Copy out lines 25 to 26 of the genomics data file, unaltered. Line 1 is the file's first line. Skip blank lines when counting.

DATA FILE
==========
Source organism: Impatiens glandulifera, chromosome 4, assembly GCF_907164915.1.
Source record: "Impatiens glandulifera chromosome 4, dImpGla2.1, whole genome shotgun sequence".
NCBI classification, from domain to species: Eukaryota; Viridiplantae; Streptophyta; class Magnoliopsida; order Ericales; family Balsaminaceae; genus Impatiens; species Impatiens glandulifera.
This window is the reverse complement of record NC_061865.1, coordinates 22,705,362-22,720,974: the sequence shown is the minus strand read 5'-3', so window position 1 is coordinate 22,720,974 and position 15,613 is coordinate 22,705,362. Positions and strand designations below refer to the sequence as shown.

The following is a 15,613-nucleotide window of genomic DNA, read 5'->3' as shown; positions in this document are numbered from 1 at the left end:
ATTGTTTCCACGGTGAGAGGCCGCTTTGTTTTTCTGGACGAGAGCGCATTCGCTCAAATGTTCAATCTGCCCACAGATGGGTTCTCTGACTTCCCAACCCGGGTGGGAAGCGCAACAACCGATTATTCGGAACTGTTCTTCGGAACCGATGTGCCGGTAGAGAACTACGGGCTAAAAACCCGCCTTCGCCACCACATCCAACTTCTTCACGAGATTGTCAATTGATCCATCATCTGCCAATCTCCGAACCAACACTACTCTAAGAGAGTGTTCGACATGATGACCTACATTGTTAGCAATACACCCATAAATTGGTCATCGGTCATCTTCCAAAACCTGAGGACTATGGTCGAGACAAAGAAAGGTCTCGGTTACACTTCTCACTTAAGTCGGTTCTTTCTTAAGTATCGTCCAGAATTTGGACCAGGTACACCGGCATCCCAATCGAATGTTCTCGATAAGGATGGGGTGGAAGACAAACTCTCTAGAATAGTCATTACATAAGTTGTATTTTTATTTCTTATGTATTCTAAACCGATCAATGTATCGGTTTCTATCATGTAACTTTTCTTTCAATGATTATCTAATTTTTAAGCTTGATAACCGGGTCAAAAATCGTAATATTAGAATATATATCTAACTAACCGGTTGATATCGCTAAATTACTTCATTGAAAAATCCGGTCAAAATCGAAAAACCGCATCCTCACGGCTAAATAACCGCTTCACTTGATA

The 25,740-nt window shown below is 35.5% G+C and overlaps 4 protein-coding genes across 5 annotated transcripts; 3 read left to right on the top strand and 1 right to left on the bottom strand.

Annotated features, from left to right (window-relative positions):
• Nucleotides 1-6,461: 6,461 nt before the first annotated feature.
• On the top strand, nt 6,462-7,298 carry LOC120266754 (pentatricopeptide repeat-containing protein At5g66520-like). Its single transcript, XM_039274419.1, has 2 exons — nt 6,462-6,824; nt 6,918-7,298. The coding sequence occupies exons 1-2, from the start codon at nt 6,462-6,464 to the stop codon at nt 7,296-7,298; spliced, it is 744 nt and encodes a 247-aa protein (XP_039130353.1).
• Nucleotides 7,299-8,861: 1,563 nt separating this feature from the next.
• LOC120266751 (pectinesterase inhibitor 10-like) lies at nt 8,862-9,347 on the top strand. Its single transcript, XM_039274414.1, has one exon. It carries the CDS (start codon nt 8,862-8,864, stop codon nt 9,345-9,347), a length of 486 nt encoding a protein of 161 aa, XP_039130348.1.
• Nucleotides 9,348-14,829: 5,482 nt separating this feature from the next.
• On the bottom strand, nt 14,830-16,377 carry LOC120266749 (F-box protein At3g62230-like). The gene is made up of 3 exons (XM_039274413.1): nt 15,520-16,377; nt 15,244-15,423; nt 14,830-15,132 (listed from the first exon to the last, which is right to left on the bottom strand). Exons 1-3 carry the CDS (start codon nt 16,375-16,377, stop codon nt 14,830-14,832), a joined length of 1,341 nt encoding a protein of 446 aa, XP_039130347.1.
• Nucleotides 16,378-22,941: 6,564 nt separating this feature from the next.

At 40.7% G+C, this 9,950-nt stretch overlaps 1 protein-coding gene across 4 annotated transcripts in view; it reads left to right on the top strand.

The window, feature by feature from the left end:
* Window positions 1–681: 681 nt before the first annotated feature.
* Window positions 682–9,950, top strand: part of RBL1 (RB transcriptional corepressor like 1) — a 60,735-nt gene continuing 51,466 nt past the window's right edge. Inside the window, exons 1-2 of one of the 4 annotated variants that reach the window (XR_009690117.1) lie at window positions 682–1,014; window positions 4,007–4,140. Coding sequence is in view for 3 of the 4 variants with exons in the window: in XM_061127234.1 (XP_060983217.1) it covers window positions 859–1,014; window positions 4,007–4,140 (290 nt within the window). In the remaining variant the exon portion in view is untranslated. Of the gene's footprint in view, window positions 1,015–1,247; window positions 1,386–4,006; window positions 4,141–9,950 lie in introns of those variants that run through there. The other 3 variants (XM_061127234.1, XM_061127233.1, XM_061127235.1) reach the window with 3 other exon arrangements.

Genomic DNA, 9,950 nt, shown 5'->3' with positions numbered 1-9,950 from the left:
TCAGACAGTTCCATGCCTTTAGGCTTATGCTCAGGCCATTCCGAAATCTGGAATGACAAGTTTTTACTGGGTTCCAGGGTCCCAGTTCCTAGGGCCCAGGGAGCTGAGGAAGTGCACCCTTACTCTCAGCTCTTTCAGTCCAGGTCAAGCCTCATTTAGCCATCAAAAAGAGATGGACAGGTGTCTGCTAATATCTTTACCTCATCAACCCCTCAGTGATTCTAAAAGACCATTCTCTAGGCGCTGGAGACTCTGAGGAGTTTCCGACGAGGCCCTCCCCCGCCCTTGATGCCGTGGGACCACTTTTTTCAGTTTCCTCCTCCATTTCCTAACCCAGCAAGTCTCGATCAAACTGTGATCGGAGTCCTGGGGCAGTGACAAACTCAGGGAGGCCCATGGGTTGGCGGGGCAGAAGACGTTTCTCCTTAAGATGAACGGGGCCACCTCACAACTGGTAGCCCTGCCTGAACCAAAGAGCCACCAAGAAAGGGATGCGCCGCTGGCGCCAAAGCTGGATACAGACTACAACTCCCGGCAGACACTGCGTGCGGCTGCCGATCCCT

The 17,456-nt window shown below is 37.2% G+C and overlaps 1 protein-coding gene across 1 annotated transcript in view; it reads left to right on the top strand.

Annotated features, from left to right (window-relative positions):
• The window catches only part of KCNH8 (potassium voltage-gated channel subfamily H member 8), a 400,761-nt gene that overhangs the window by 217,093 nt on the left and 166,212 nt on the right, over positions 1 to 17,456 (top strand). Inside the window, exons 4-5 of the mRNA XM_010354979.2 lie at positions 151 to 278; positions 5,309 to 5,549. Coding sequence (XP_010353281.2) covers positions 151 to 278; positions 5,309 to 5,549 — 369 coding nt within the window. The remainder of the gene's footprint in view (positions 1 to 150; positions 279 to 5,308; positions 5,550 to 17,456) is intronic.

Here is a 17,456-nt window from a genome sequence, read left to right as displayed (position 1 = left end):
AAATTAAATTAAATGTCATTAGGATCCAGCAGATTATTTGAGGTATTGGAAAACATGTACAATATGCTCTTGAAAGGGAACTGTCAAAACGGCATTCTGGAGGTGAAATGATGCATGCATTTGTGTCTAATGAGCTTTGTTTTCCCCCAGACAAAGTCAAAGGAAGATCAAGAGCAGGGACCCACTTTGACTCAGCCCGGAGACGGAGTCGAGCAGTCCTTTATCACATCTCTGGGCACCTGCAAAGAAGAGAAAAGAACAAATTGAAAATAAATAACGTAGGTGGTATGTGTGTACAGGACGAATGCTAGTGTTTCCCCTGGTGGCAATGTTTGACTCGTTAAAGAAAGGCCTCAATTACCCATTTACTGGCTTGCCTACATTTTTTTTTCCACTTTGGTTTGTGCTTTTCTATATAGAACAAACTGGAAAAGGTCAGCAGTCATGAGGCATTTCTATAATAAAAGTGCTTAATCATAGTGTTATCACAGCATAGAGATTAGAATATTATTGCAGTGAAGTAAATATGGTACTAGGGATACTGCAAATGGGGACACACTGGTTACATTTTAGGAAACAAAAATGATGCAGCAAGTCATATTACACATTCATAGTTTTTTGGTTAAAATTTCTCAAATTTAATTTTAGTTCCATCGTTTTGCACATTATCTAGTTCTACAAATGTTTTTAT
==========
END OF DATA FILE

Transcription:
Here is a 17,456-nt window from a genome sequence, read left to right as displayed (position 1 = left end):
AAATTAAATTAAATGTCATTAGGATCCAGCAGATTATTTGAGGTATTGGAAAACATGTACAATATGCTCTTGAAAGGGAACTGTCAAAACGGCATTCTGGAGGTGAAATGATGCATGCATTTGTGTCTAATGAGCTTTGTTTTCCCCCAGACAAAGTCAAAGGAAGATCAAGAGCAGGGACCCACTTTGACTCAGCCCGGAGACGGAGTCGAGCAGTCCTTTATCACATCTCTGGGCACCTGCAAAGAAGAGAAAAGAACAAATTGAAAATAAATAACGTAGGTGGTATGTGTGTACAGGACGAATGCTAGTGTTTCCCCTGGTGGCAATGTTTGACTCGTTAAAGAAAGGCCTCAATTACCCATTTACTGGCTTGCCTACATTTTTTTTTCCACTTTGGTTTGTGCTTTTCTATATAGAACAAACTGGAAAAGGTCAGCAGTCATGAGGCATTTCTATAATAAAAGTGCTTAATCATAGTGTTATCACAGCATAGAGATTAGAATATTATTGCAGTGAAGTAAATATGGTACTAGGGATACTGCAAATGGGGACACACTGGTTACATTTTAGGAAACAAAAATGATGCAGCAAGTCATATTACACATTCATAGTTTTTTGGTTAAAATTTCTCAAATTTAATTTTAGTTCCATCGTTTTGCACATTATCTAGTTCTACAAATGTTTTTAT